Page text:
How to choose quality meat

How to choose quality meat

Meats are a staple of our everyday diet. Whether it’s veal, beef, pork, or lamb you are bound to eat at least one of these meats today. To ensure the safety of our families it is important that we are able to choose the freshest cuts available at our local grocers. The following are the four basic types of meat and the look, texture, and color you want to look for when grocery shopping.


Beef is, by far, the most used of the meats. Being the most used it should also be the best checked. The color of the lean portions of beef should be a bright red. Vacuum-packaged beef and the interior of ground beef should have a darker, purplish-red color because the meat has not been exposed to the air.

After the beef has been exposed to air it will begin to turn the familiar bright red. Ground beef contains meat from beef only,(no variety meat) but in varying degrees of leanness from 70%-90% or more. When picking the ground beef remember that beef that is about 70% lean usually loses more fat in cooking, whereas beef containing 90% lean will lose more moisture.


Very young beef is classified as veal. Veal follows basically the same criteria as older beef. Veal is by nature a naturally lean meat and very easy to prepare. It should have a fine grainy texture and be creamy pink in color. Any fat covering should milky white.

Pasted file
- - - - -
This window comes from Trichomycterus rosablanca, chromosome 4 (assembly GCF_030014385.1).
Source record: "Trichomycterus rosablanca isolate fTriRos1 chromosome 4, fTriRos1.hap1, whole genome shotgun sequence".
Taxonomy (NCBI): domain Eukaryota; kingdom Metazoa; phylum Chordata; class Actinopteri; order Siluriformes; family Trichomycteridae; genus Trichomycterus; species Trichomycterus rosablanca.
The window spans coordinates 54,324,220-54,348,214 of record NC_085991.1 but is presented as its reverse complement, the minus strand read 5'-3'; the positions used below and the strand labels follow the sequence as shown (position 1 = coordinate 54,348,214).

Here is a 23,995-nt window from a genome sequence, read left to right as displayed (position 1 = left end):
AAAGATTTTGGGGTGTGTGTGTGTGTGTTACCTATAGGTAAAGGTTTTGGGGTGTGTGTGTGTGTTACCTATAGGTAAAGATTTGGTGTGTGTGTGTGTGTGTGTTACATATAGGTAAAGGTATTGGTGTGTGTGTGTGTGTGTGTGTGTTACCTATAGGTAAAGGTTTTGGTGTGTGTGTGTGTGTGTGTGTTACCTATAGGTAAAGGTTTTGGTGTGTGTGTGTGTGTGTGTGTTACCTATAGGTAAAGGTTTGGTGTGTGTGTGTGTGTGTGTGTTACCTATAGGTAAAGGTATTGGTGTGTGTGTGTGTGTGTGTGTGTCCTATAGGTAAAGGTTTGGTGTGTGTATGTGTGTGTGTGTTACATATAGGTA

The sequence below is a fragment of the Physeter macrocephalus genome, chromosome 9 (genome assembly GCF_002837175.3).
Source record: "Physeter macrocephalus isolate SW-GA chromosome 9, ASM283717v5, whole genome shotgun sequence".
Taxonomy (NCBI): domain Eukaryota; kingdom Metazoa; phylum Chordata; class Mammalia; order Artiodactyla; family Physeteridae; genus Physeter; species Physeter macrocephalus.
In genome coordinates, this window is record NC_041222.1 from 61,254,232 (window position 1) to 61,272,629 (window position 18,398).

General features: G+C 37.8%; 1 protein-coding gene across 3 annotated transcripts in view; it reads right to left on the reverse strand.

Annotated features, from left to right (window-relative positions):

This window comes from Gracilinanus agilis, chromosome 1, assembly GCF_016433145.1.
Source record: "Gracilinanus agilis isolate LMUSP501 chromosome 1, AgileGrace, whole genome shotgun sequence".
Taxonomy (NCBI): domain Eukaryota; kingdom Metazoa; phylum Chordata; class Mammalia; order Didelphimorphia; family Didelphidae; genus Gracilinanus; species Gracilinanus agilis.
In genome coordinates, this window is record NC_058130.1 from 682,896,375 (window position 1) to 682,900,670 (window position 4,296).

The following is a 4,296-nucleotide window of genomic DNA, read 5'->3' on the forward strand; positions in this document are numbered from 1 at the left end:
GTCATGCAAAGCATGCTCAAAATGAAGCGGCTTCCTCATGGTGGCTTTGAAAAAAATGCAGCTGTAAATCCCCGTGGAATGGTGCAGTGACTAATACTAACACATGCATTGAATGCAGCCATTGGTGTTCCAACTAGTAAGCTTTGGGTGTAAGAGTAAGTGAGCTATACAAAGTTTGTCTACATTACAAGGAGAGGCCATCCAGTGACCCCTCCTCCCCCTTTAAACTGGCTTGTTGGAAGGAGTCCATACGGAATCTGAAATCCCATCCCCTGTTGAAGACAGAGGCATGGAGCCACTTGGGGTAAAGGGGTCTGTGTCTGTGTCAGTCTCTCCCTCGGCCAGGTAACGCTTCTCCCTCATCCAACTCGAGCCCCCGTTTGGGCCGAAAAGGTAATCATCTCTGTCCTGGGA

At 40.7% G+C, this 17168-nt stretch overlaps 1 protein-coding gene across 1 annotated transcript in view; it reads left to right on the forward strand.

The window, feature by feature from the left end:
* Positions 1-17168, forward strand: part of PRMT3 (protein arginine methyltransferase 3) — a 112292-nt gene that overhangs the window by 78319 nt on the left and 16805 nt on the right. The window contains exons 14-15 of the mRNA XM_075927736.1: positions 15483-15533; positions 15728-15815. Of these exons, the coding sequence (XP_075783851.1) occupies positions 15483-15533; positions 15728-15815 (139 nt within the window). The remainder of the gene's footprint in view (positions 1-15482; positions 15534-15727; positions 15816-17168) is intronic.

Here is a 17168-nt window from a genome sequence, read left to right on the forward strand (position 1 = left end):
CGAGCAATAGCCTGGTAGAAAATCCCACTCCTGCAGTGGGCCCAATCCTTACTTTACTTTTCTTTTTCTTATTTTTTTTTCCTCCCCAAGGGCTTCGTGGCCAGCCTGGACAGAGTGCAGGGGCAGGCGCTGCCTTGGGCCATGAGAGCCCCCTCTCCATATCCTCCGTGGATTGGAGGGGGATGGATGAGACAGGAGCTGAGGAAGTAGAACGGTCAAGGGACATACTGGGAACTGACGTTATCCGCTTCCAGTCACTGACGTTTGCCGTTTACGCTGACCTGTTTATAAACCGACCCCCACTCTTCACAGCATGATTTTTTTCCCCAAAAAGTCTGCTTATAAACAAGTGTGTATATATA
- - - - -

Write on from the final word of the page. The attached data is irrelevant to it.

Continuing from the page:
Most lamb meats sold are usually from animals 1(one) year or younger. Lamb is marketed when they are about 6(six) to 8(eight) months old, so it will be tender and tasty. Look for meat that has a pinkish-red color. There should also be a very velvety texture. There is usually little marbling and only a thin layer of fat around the outside of the meat. The bones should be visibly porous and reddish in color, indicating a young animal.


Pork, and its infamous “Other White Meat”

the logo is another widely used meat. The lean part of fresh pork should be grayish pink in color and have a fine grainy texture. For ham, the lean should be firm, fine-grained, pink in color, and free from excess moisture. The fat, covering the outer layer of the meat, should have a firm feel and be milky white in color.

Sometimes you may notice a rainbowlike appearance to the surface of the meat, do not worry. This rainbow is caused by the refraction of light on the cut ends of the muscle fibers. The color is not harmful nor does it affect the taste and quality of your pork.

Meats are a very ample source of nutrition and can be very tasty when prepared in the right dishes.

But just like with any food they require inspection and should be bought from a trusted butcher or grocery store. I hope my tips on how to select quality meats helps you select and prepare quality meats for yourself and your family.

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